(I'm on an incline - was not standing on a dear little foot!)

The children looked at me like I was a god. So uncomfortable, because if I was their god I could have saved them in an instant. 

They all wanted their feet to be in the feather photo too. Without question or confusion. Everything I did they wanted to do.

Their feather is smaller, softer, dirtier than their western counterparts. Probably because their angels are so busy.

::

I see a lot of people apologising for complaining about "first world problems." I actually think that it's ok to complain and talk about how hard life is. Living in the first world is hard! It's complicated and busy and we all forget who we are. But I tell you what - standing in a refugee camp in the middle of a dustbowl in downtown Niger? Made me remember who I am.

And what I can do. What we can do.


West Africa Food Crisis - Donate now

.

Monday, 2 July 2012

On Finding Your Voice, Blogopolis, and Cabana Boys

Last Saturday I spoke at Blogopolis on a panel called "Finding Your Own Voice And Staying Relevant." I hate everything I said and wish I could have a do-over. Ironically, even as I was talking, the voices at the back of my head were saying, "You're sounding like an idiot! Who do you think you are! Shut-up!" That's the thing about using your voice - you're consistently wondering whether you're allowed to use your voice.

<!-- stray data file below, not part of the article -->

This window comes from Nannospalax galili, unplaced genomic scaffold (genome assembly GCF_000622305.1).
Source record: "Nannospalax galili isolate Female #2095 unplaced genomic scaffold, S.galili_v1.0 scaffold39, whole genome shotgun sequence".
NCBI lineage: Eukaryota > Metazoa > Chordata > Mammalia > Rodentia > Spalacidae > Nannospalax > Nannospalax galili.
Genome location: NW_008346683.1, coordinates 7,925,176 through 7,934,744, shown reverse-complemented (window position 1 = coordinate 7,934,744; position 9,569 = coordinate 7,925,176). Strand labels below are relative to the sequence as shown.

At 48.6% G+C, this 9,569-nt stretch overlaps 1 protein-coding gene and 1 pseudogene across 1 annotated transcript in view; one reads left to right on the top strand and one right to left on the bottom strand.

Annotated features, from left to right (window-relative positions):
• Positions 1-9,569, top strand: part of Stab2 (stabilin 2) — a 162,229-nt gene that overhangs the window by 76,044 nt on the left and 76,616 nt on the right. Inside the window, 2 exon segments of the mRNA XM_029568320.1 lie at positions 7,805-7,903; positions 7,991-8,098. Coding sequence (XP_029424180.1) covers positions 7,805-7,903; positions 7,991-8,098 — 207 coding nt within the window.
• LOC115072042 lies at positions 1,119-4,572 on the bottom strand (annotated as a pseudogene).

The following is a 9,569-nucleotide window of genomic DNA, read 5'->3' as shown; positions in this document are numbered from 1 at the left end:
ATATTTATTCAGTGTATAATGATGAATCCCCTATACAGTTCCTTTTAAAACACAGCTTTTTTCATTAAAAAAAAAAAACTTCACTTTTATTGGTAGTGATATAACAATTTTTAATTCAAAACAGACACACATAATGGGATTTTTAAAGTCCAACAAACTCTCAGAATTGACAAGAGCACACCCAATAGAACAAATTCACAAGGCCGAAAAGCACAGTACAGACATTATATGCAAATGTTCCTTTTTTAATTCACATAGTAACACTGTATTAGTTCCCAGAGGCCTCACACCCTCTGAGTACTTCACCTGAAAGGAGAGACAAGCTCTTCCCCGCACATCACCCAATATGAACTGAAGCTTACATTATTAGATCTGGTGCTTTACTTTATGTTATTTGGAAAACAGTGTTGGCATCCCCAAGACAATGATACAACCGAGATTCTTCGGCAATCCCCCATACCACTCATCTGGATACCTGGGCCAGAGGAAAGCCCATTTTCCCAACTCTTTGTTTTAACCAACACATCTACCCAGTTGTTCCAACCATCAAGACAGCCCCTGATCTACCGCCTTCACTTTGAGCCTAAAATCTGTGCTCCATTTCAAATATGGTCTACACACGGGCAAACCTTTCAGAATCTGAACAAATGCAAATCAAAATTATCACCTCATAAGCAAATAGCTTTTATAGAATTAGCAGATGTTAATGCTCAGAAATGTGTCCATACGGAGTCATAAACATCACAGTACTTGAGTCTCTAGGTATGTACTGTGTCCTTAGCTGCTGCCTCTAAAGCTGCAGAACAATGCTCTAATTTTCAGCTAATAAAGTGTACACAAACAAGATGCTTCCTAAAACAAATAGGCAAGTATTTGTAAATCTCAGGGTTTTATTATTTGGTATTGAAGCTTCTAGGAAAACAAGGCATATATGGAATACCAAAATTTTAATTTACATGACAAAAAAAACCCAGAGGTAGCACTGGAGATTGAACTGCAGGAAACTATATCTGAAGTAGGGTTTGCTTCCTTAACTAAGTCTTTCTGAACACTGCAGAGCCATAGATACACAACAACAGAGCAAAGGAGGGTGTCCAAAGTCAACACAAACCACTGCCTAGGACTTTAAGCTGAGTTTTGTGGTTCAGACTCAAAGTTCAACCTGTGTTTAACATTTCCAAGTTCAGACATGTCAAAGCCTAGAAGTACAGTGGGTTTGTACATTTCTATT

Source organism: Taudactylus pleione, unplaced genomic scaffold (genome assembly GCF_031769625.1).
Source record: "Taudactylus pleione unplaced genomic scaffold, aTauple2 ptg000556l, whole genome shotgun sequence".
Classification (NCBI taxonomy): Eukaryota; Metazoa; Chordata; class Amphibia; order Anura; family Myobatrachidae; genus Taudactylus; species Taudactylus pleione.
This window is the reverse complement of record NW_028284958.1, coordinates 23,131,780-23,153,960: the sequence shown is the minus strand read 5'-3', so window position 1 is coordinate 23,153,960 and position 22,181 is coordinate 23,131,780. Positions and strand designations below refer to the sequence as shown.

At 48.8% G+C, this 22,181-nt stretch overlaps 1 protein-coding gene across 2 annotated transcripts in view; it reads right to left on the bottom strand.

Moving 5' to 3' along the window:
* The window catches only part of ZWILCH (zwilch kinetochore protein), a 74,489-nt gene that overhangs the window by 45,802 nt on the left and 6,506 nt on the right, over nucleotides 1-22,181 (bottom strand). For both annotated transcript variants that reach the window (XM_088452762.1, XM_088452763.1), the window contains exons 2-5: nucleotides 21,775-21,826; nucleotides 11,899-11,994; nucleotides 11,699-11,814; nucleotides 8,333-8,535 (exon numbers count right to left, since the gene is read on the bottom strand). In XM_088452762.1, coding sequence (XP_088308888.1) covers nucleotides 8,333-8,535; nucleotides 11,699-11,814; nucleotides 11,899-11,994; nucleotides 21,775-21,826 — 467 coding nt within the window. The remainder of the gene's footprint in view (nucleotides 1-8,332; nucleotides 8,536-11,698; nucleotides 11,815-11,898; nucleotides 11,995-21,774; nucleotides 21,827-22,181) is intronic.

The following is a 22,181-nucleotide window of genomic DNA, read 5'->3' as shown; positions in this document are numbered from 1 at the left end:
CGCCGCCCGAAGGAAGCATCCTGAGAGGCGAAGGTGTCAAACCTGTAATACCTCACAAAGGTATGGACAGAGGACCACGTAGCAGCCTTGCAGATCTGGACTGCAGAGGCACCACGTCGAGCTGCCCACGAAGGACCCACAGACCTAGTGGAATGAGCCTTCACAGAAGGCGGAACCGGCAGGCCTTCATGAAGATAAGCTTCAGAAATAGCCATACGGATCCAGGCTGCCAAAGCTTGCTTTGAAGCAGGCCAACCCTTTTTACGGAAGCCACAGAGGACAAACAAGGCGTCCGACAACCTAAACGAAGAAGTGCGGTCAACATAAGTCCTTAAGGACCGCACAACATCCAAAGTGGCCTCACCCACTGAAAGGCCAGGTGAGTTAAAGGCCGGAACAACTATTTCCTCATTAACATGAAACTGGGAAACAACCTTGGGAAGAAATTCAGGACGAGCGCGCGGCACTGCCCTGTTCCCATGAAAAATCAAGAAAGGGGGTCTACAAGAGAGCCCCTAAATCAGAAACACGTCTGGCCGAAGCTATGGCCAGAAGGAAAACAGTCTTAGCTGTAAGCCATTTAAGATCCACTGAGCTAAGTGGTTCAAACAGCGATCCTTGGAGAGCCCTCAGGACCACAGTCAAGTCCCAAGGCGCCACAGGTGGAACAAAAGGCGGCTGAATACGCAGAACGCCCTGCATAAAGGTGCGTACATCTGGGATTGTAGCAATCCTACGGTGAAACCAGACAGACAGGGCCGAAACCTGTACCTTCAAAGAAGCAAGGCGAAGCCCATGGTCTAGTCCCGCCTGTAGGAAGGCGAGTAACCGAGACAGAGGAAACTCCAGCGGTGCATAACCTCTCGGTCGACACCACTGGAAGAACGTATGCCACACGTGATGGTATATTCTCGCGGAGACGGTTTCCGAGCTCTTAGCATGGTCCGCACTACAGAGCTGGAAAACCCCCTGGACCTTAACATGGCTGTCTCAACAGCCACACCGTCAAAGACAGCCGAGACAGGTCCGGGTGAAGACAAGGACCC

Not scary at all

We all blog differently. There's no right or wrong way. I was asked to talk about using my voice so I did, but I never meant to make it sound like my way was the right way. It isn't. If I were to start my blog again today I would do a heap of things differently. The recent mainstream crossover of social media in Australia has heated quite a few things up. We live in interesting times. Blogging is still, in many ways, an even playing field. I like that. I like that more and more people are finding their voices - especially women.

A few great Blogopolis recaps:

The Tortoise and the Rising Star from Suger Coat It
What Opportunities Can Blogging Open Up For You? by Nikki at Styling You
Branding Your Blog from Nicole at Planning With Kids
Being a Newbie from Belinda at Billy and August
Spoon Porn and Other Adventures at Blogopolis from Five Frogs Blog

In other news, I wrote a piece in this weeks Grazia Magazine, on what it was like when my husband got cancer a few days before our second child was born.


Dave read it, and didn't even flinch about me saying I used to have daydreams about running off with a cabana boy.

In more other news, I'm sick with the flu and can hardly keep my head up to write this post. We're at our beach house on the Central Coast and it has no heating. I'm cold, tired, and miserable. And in a strange twist of fate, completely alone. The boys are at Dave's mums and Dave went back to work for a few days. I just ate porridge at 4pm and now I'll aimlessly search the internet for hours to keep my intense panic at bay. Maybe even look at some porn. MOMMY PORN.

Having a beach house sounds way exotic but in reality it's this tiny fibro cottage that we Dave is going to renovate. I call it the beach bong house, because the previous owner grew and smoked a LOT of wacky weedus in here .. the whole place smells like hash cones. It's quite nice. I keep subliminally buying Orchy orange juice.

How's your Spirit, right here right now? You want to come over and watch mommy porn with me?


Related Posts Plugin for WordPress, Blogger...